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ent position, and a citizen who came over yesterday evening says that he is certainly shifting the guns at Battery No. 5; but whether they are being removed or replaced with others of different calibre could not be ascertained. There was a heavy explosion heard yesterday afternoon on the Chesterfield Peninsula, and a heavy smoke was seen shortly after in a straight line east from Dunlop's, on the Petersburg road. It was supposed some of Butler's powder magazines had "gone off" unexpectedly. From the Trans-Mississippi it is stated that General Buckner is to take the place of General Dick Taylor, in East Louisiana. General Taylor left that army, in consequence of a disagreement with Lieutenant-General E. Kirby Smith, after the defeat of Banks. He demanded to be relieved by General Smith, and his demand was complied with. General Smith was in Houston, Texas, on the 1st instant. In Texas, Governor Murrah is busy organizing the reserve troops, providing arms, ammunition, &c.
ned forces, to co-operate with Price, were to invade Missouri with twenty thousand, or what force President Davis could furnish; and that the one hundred thousand in all were to hold Missouri against any Federal force brought against them. Indiana was to furnish forty thousand or sixty thousand men to co-operate with whatever force Ohio might send; and all these were to be thrown on Louisville, and were to co-operate with whatever force President Davis could send to Eastern Kentucky, under Buckner and Breckinridge, or whoever he might deem best to conduct the operations. This was the programme Dr. Bowles gave the witness in the early part of May, 1864. Early in June, of the present year, Dr. Bowles told the witness that the uprising would take place if they could obtain the co-operation of Colonels Jesse, Siphert and Walker, in Kentucky. A report of the testimony says: William Clayton, another witness for the Government, testified that the organization first contemplated brin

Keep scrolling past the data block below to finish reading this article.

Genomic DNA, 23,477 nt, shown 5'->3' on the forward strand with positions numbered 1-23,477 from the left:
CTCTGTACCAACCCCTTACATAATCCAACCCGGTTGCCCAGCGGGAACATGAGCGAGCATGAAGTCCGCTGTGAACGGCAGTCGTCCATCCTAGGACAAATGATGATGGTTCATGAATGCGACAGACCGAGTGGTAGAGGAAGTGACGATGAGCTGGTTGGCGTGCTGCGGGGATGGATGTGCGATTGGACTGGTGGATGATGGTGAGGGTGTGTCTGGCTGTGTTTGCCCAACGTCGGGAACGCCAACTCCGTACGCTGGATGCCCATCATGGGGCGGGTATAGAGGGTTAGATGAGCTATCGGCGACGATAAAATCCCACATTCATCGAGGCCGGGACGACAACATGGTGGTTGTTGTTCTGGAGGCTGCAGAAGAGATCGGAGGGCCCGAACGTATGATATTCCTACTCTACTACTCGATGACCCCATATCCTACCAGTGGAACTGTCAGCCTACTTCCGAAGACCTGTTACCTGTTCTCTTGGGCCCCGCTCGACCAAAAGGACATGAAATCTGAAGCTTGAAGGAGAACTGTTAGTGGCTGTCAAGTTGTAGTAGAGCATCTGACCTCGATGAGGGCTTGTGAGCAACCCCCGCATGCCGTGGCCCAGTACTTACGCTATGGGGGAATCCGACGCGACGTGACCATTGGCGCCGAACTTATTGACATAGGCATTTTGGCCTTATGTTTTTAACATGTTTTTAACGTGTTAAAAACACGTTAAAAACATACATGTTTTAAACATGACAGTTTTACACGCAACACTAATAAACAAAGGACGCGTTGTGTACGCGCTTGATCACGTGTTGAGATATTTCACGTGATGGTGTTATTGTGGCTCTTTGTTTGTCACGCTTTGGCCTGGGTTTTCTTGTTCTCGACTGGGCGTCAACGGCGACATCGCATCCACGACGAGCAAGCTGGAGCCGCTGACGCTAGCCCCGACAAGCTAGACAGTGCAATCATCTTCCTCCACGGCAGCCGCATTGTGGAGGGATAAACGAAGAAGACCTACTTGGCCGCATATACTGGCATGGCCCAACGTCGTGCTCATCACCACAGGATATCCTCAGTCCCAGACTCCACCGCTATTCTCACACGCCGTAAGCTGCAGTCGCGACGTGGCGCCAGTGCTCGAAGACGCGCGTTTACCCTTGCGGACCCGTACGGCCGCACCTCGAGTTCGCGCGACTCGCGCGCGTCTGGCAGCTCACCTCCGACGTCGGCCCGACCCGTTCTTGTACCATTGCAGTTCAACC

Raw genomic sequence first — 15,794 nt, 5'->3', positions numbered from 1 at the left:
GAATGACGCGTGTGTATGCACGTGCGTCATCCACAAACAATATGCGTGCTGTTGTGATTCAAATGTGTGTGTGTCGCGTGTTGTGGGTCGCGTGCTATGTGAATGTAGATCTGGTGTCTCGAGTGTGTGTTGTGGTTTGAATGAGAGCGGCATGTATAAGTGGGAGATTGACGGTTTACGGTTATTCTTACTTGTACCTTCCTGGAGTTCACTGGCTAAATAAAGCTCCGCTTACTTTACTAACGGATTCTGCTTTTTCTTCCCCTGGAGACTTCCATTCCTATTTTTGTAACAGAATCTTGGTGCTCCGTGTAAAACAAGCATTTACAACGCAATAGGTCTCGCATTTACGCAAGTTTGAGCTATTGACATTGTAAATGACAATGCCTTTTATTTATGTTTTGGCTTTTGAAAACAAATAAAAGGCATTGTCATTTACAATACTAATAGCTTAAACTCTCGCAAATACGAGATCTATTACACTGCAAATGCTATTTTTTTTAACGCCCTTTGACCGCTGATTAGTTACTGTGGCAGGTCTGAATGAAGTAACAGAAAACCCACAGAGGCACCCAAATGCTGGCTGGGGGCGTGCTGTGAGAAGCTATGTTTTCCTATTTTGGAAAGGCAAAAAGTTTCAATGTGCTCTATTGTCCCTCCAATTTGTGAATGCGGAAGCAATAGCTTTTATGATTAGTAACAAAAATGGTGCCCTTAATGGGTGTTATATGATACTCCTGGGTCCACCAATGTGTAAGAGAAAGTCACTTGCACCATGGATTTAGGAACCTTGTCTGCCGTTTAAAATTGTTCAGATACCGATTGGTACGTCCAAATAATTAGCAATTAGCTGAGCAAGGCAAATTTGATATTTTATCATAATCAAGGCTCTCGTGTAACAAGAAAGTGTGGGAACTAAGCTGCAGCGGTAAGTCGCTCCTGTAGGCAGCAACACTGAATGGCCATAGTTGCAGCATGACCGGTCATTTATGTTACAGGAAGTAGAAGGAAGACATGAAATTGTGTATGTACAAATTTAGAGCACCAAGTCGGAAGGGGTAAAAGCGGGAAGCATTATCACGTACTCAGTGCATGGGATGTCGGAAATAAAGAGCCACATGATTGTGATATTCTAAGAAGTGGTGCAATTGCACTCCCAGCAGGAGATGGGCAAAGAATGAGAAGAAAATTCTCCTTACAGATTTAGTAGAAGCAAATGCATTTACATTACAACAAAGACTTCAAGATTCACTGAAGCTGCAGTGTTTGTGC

and all along shore. The railroad is complete to the Opequan, and will soon be running to near Winchester. Later from Louisiana. An arrival at New York, from New Orleans on the 19th, gives the following Yankee news: It is said that Allen, who assumes to be rebel Governor of Louisiana, has organized at Shreveport, in that State, ten regiments of negroes, who are to be armed and equipped from the proceeds of cotton sales at Matamoras. There is a report that the rebel General Buckner has ten thousand troops at Alexandria, Louisiana, where there are said to be abundant supplies of beef and corn.--One of our New Orleans correspondents says that a gentleman has arrived in that city with permission from President Lincoln to bring twenty thousand bales of cotton into the Union lines. The large supply of cotton recently stopped by the rebel authorities on its way across Texas to Brownsville has been released. The House of Representatives of the Louisiana Legislature has
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